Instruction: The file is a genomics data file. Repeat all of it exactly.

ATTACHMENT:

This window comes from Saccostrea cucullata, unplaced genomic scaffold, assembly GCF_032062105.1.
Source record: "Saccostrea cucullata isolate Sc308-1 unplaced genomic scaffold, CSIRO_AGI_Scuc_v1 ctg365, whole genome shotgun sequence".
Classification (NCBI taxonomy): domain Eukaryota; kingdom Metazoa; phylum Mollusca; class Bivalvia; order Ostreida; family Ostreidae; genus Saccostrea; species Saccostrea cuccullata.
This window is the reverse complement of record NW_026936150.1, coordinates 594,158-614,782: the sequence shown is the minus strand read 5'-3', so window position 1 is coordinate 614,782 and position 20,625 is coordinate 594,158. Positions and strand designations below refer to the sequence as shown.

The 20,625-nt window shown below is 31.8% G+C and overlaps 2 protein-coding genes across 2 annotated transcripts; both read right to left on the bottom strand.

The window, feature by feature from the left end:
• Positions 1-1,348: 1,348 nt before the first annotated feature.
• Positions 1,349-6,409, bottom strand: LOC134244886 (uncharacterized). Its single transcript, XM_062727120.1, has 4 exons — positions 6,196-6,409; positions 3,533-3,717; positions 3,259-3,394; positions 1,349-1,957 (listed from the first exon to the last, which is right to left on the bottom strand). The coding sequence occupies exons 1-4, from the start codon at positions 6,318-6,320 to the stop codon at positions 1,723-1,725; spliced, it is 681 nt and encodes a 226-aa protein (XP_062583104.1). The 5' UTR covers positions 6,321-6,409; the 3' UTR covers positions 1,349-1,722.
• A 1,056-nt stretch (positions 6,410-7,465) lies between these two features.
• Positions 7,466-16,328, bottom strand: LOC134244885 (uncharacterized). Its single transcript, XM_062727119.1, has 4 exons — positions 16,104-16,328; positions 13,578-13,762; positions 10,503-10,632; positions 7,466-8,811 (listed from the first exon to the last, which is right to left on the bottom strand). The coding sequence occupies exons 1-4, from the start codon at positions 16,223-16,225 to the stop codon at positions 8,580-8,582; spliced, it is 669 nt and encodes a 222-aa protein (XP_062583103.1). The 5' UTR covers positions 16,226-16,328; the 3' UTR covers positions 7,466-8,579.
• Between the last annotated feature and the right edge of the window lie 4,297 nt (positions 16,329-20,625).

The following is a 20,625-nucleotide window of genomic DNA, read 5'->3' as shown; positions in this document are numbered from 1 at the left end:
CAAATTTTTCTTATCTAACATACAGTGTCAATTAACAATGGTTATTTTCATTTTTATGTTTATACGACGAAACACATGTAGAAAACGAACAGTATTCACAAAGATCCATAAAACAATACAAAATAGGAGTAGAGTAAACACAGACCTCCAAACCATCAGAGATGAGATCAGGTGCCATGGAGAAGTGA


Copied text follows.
This window comes from Saccostrea cucullata, unplaced genomic scaffold, assembly GCF_032062105.1.
Source record: "Saccostrea cucullata isolate Sc308-1 unplaced genomic scaffold, CSIRO_AGI_Scuc_v1 ctg365, whole genome shotgun sequence".
Classification (NCBI taxonomy): domain Eukaryota; kingdom Metazoa; phylum Mollusca; class Bivalvia; order Ostreida; family Ostreidae; genus Saccostrea; species Saccostrea cuccullata.
This window is the reverse complement of record NW_026936150.1, coordinates 594,158-614,782: the sequence shown is the minus strand read 5'-3', so window position 1 is coordinate 614,782 and position 20,625 is coordinate 594,158. Positions and strand designations below refer to the sequence as shown.

The 20,625-nt window shown below is 31.8% G+C and overlaps 2 protein-coding genes across 2 annotated transcripts; both read right to left on the bottom strand.

The window, feature by feature from the left end:
• Positions 1-1,348: 1,348 nt before the first annotated feature.
• Positions 1,349-6,409, bottom strand: LOC134244886 (uncharacterized). Its single transcript, XM_062727120.1, has 4 exons — positions 6,196-6,409; positions 3,533-3,717; positions 3,259-3,394; positions 1,349-1,957 (listed from the first exon to the last, which is right to left on the bottom strand). The coding sequence occupies exons 1-4, from the start codon at positions 6,318-6,320 to the stop codon at positions 1,723-1,725; spliced, it is 681 nt and encodes a 226-aa protein (XP_062583104.1). The 5' UTR covers positions 6,321-6,409; the 3' UTR covers positions 1,349-1,722.
• A 1,056-nt stretch (positions 6,410-7,465) lies between these two features.
• Positions 7,466-16,328, bottom strand: LOC134244885 (uncharacterized). Its single transcript, XM_062727119.1, has 4 exons — positions 16,104-16,328; positions 13,578-13,762; positions 10,503-10,632; positions 7,466-8,811 (listed from the first exon to the last, which is right to left on the bottom strand). The coding sequence occupies exons 1-4, from the start codon at positions 16,223-16,225 to the stop codon at positions 8,580-8,582; spliced, it is 669 nt and encodes a 222-aa protein (XP_062583103.1). The 5' UTR covers positions 16,226-16,328; the 3' UTR covers positions 7,466-8,579.
• Between the last annotated feature and the right edge of the window lie 4,297 nt (positions 16,329-20,625).

The following is a 20,625-nucleotide window of genomic DNA, read 5'->3' as shown; positions in this document are numbered from 1 at the left end:
CAAATTTTTCTTATCTAACATACAGTGTCAATTAACAATGGTTATTTTCATTTTTATGTTTATACGACGAAACACATGTAGAAAACGAACAGTATTCACAAAGATCCATAAAACAATACAAAATAGGAGTAGAGTAAACACAGACCTCCAAACCATCAGAGATGAGATCAGGTGCCATGGAGAAGTGA